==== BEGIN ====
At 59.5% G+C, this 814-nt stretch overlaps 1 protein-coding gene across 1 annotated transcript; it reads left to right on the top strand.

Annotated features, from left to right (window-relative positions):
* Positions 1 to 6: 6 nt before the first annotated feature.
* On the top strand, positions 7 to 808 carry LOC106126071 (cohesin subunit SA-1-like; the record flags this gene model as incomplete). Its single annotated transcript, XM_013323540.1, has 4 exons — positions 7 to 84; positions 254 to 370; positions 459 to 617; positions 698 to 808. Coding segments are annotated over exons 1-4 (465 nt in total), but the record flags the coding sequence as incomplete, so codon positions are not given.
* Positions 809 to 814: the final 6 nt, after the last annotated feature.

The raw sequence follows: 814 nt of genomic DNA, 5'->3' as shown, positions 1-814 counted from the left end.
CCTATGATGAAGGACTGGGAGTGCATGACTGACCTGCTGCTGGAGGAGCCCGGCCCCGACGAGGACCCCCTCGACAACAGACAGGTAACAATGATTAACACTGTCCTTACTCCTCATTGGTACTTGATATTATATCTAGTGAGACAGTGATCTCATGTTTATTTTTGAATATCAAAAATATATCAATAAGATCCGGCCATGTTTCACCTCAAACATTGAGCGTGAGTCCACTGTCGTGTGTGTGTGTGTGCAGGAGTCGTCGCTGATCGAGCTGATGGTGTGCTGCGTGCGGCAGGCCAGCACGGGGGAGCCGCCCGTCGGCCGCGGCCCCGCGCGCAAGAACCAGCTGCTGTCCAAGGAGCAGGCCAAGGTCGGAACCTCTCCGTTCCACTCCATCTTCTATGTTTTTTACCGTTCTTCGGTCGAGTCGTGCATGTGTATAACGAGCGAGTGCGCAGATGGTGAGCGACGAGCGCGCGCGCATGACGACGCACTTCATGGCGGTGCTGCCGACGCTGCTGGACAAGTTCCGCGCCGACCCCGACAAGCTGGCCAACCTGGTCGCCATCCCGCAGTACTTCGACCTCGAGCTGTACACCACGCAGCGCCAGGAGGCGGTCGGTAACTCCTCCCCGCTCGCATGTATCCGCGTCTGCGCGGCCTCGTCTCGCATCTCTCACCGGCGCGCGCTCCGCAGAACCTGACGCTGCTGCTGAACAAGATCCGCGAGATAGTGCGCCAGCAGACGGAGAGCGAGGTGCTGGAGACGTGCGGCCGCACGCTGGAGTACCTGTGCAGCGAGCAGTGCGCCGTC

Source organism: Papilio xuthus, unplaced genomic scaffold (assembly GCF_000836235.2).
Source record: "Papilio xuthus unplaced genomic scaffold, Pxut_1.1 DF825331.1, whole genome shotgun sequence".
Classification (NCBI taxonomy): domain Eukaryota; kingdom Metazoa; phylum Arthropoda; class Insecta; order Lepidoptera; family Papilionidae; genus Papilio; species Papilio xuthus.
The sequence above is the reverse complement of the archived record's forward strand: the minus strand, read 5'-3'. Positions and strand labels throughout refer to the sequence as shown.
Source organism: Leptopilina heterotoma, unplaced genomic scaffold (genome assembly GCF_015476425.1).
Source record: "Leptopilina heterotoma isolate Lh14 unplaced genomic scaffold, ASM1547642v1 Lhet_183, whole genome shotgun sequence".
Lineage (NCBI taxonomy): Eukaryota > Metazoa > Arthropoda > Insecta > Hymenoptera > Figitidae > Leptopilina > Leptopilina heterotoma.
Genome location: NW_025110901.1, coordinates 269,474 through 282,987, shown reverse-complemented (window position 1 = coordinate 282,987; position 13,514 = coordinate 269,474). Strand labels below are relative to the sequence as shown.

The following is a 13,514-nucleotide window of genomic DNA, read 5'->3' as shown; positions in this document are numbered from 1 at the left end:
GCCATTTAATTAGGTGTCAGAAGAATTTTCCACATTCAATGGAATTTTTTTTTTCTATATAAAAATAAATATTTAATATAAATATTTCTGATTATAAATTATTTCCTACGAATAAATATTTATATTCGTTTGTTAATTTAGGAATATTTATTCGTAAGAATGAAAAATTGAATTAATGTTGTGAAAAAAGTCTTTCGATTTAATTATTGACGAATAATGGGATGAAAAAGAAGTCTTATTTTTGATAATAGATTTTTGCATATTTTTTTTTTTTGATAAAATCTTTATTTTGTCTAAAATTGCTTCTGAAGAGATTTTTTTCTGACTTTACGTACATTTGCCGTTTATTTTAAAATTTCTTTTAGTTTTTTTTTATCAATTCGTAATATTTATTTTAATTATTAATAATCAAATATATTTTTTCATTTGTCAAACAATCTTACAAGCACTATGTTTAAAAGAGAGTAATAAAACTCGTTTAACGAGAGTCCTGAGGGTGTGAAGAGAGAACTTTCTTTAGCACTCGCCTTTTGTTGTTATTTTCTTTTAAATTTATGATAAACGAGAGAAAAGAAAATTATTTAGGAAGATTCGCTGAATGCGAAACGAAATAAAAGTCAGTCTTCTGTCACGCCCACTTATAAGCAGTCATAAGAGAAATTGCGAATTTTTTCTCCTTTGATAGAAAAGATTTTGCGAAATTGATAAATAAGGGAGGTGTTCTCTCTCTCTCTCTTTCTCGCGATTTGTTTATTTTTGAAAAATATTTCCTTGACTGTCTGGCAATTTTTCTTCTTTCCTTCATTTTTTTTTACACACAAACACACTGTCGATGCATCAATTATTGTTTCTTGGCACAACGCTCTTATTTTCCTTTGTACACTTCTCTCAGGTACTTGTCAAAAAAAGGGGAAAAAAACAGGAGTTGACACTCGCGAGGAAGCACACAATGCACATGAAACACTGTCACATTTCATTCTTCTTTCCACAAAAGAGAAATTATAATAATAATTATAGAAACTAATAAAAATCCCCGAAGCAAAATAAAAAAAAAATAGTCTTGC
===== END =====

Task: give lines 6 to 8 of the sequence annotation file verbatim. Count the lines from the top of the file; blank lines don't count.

The raw sequence follows: 814 nt of genomic DNA, 5'->3' as shown, positions 1-814 counted from the left end.
CCTATGATGAAGGACTGGGAGTGCATGACTGACCTGCTGCTGGAGGAGCCCGGCCCCGACGAGGACCCCCTCGACAACAGACAGGTAACAATGATTAACACTGTCCTTACTCCTCATTGGTACTTGATATTATATCTAGTGAGACAGTGATCTCATGTTTATTTTTGAATATCAAAAATATATCAATAAGATCCGGCCATGTTTCACCTCAAACATTGAGCGTGAGTCCACTGTCGTGTGTGTGTGTGTGCAGGAGTCGTCGCTGATCGAGCTGATGGTGTGCTGCGTGCGGCAGGCCAGCACGGGGGAGCCGCCCGTCGGCCGCGGCCCCGCGCGCAAGAACCAGCTGCTGTCCAAGGAGCAGGCCAAGGTCGGAACCTCTCCGTTCCACTCCATCTTCTATGTTTTTTACCGTTCTTCGGTCGAGTCGTGCATGTGTATAACGAGCGAGTGCGCAGATGGTGAGCGACGAGCGCGCGCGCATGACGACGCACTTCATGGCGGTGCTGCCGACGCTGCTGGACAAGTTCCGCGCCGACCCCGACAAGCTGGCCAACCTGGTCGCCATCCCGCAGTACTTCGACCTCGAGCTGTACACCACGCAGCGCCAGGAGGCGGTCGGTAACTCCTCCCCGCTCGCATGTATCCGCGTCTGCGCGGCCTCGTCTCGCATCTCTCACCGGCGCGCGCTCCGCAGAACCTGACGCTGCTGCTGAACAAGATCCGCGAGATAGTGCGCCAGCAGACGGAGAGCGAGGTGCTGGAGACGTGCGGCCGCACGCTGGAGTACCTGTGCAGCGAGCAGTGCGCCGTC

Source organism: Papilio xuthus, unplaced genomic scaffold (assembly GCF_000836235.2).